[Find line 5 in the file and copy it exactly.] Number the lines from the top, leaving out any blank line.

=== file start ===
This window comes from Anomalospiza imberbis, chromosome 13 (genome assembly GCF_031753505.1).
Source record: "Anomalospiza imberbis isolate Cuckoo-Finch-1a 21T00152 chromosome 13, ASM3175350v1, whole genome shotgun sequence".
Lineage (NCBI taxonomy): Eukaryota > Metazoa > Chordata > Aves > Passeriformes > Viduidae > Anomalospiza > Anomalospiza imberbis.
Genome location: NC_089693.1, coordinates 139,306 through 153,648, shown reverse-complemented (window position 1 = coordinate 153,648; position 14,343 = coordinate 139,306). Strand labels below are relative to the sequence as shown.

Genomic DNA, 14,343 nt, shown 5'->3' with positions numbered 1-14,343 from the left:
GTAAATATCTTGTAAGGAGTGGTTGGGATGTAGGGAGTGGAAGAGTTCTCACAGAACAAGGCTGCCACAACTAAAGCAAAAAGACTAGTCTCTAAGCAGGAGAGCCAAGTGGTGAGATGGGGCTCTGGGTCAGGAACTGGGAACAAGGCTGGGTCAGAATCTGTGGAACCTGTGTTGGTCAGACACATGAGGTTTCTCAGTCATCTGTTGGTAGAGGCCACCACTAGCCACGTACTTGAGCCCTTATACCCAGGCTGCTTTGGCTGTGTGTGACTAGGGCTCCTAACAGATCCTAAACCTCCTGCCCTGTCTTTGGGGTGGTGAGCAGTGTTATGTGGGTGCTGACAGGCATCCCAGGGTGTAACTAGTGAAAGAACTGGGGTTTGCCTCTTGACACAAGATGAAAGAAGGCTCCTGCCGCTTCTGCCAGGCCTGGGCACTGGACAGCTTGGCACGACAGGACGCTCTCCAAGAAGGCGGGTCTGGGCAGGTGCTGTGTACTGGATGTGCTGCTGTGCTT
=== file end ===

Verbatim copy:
Genomic DNA, 14,343 nt, shown 5'->3' with positions numbered 1-14,343 from the left: